Consistent hashing is one of those ideas that really puts the science in computer science and reminds us why all those really smart people spend years slaving over algorithms. Consistent hashing is "a scheme that provides hash table functionality in a way that the addition or removal of one slot does not significantly change the mapping of keys to slots" and was originally a way of distributing requests among a changing population of web servers. My first reaction to the idea was "wow, that's really smart" and I sadly realized I would never come up with something so elegant. I then immediately saw applications for it everywhere. And consistent hashing is used everywhere: distributed hash tables, overlay networks, P2P, IM, caching, and CDNs. Here's the abstract from the original paper and after the abstract are some links to a few very good articles with accessible explanations of consistent hashing and its applications in the real world. Abstract: We describe a family of caching protocols for distributed networks that can be used to decrease or eliminate the occurrence of hot spots in the network. Our protocols are particularly designed for use with very large networks such as the Internet, where delays caused by hot spots can be severe, and where it is not feasible for every server to have complete information about the current state of the entire network. The protocols are easy to implement using existing network protocols such as TCP/IP, and require very little overhead. The protocols work with local control, make efficient use of existing resources, and scale gracefully as the network grows. Our caching protocols are based on a special kind of hashing that we call consistent hashing. Roughly speaking, a consistent hash function is one which changes minimally as the range of the function changes. Through the development of good consistent hash functions, we are able to develop caching protocols which do not require users to have a current or even consistent view of the network. We believe that consistent hash functions may eventually prove to be useful in other applications such as distributed name servers and/or quorum systems. Other excellent resources for learning more about consistent hashing are at:
Update: Zdnet says Ozzie signals Microsoft’s surrender to the cloud. CD ROMs are to the internet as the internet is to the cloud and Microsoft aims to scratch and claw its way into this paradigm shift as well. The gloves are off. The tag line for Microsoft's new SQL Server Data Service is Your Data, Any Place, Any Time. Thems fighten' words. Microsoft is itch'n for a fight! Who will be Amazon's second? The service description: SQL Server Data Services (SSDS) are highly scalable, on-demand data storage and query processing utility services. Built on robust SQL Server database and Windows Server technologies, these services provide high availability, security and support standards-based web interfaces for easy programming and quick provisioning. Sounds like a fast uppercut aimed squarely at SimpleDB's jaw. As a developer what do you need to know?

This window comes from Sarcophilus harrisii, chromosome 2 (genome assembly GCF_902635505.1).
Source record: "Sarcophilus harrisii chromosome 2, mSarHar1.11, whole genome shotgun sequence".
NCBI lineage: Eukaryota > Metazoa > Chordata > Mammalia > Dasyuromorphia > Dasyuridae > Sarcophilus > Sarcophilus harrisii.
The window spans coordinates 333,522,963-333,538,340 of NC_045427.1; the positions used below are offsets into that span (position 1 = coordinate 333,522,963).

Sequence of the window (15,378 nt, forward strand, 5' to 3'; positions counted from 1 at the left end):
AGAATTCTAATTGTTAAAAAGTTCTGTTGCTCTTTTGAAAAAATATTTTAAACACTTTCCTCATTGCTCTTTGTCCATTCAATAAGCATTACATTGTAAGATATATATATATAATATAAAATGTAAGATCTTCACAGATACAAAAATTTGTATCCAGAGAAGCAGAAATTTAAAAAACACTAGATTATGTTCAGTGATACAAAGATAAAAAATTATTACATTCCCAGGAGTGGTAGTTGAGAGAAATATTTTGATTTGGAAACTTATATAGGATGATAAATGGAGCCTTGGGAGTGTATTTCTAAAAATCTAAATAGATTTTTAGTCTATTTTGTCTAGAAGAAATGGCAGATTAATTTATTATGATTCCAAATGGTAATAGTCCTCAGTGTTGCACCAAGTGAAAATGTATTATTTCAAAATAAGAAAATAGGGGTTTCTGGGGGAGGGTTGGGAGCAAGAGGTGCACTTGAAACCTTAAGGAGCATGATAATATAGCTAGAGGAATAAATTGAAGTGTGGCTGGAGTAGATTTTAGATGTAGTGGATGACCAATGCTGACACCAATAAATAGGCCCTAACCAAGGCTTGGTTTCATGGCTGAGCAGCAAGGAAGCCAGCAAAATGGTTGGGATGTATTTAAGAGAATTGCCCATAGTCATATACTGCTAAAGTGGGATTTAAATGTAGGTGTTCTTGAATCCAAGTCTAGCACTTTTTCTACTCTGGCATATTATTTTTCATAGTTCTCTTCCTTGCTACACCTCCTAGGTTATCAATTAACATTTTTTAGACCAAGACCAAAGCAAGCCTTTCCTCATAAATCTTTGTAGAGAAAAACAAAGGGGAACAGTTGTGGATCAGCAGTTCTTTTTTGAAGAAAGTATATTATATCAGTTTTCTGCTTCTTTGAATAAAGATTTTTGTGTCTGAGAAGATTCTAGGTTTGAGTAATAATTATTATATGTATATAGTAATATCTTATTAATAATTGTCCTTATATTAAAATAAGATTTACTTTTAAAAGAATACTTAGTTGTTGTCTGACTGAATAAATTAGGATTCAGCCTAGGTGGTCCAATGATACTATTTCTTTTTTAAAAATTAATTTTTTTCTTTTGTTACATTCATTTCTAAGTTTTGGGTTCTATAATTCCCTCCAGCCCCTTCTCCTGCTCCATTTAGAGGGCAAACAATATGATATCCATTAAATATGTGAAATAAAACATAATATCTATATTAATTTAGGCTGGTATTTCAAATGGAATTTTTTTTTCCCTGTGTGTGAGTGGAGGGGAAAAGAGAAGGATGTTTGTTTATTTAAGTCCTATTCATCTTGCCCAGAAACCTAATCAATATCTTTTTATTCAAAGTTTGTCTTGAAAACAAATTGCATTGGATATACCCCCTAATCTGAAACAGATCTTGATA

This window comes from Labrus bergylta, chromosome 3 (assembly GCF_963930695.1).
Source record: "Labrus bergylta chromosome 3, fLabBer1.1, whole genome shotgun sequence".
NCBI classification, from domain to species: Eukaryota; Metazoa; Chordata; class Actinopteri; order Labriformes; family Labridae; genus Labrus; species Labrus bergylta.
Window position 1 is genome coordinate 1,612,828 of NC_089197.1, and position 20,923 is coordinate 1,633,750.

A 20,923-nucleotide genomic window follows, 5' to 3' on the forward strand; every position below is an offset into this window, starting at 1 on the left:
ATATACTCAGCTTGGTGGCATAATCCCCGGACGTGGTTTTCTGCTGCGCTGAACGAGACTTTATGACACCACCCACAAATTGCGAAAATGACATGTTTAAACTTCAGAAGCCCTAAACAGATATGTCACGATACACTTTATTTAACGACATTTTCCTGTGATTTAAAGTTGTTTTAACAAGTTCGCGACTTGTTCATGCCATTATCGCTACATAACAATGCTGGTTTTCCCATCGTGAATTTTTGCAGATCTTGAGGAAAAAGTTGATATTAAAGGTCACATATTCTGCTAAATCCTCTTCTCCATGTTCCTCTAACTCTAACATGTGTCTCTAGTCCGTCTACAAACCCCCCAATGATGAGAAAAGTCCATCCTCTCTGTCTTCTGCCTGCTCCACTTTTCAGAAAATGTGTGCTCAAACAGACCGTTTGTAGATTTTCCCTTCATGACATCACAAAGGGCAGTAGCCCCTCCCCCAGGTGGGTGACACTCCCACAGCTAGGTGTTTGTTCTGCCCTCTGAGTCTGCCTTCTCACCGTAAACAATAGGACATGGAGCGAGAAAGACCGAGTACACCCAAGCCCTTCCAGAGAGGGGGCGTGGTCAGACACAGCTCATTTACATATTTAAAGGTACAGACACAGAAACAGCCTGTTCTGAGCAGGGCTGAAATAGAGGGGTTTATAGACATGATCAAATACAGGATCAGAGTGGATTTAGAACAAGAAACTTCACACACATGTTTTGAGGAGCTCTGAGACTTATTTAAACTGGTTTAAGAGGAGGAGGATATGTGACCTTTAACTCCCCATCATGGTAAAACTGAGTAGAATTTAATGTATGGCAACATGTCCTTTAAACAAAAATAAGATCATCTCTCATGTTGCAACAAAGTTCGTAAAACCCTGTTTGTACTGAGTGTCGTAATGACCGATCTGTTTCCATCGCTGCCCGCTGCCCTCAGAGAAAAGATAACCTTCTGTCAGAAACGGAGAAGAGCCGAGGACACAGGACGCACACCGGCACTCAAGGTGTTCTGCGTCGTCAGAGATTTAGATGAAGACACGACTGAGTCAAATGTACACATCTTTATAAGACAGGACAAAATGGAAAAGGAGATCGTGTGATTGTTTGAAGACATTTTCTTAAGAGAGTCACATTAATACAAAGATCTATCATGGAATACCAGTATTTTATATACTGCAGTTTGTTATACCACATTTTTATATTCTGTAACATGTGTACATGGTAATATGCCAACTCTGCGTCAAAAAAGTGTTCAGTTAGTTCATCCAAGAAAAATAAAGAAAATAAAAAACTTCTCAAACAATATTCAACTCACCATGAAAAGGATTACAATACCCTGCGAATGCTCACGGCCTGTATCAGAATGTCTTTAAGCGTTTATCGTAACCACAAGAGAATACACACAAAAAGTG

It looks like in the near future I'll have a chance to interview the Elastra CEO. Elastra provides standard databases--MySQL, EnterpriseDB and PostgreSQL-- on top of EC2 and S3. They are selling aggressive pricing, expandable and contactable database resource usage in response to demand, and a simple management and operations interface to well known databases deployed in a cloud. Elastra could be an important option for developers looking for a more traditional cloudy database. I was wondering if you guys had any suggestions for questions you would like answered? What would you like to know about their service? What are you looking for in a cloudy database? What would stop you from adopting it or what would make you decide to adopt it? Any ideas you have would help a lot and will probably be better than anything I have.
Adapted from their website: GlusterFS is a clustered file-system capable of scaling to several peta-bytes. It aggregates various storage bricks over Infiniband RDMA or TCP/IP interconnect into one large parallel network file system. Storage bricks can be made of any commodity hardware such as x86-64 server with SATA-II RAID and Infiniband HBA). Cluster file systems are still not mature for enterprise market. They are too complex to deploy and maintain though they are extremely scalable and cheap. Can be entirely built out of commodity OS and hardware. GlusterFS hopes to solves this problem. GlusterFS achieved 35 GBps read throughput. The GlusterFS Aggregated I/O Benchmark was performed on 64 bricks clustered storage system over 10 Gbps Infiniband interconnect. A cluster of 220 clients pounded the storage system with multiple dd (disk-dump) instances, each reading / writing a 1 GB file with 1MB block size. GlusterFS was configured with unify translator and round-robin scheduler. The advantages of GlusterFS are: * Designed for O(1) scalability and feature rich. * Aggregates on top of existing filesystems. User can recover the files and folders even without GlusterFS. * GlusterFS has no single point of failure. Completely distributed. No centralized meta-data server like Lustre. * Extensible scheduling interface with modules loaded based on user's storage I/O access pattern. * Modular and extensible through powerful translator mechanism. * Supports Infiniband RDMA and TCP/IP. * Entirely implemented in user-space. Easy to port, debug and maintain. * Scales on demand.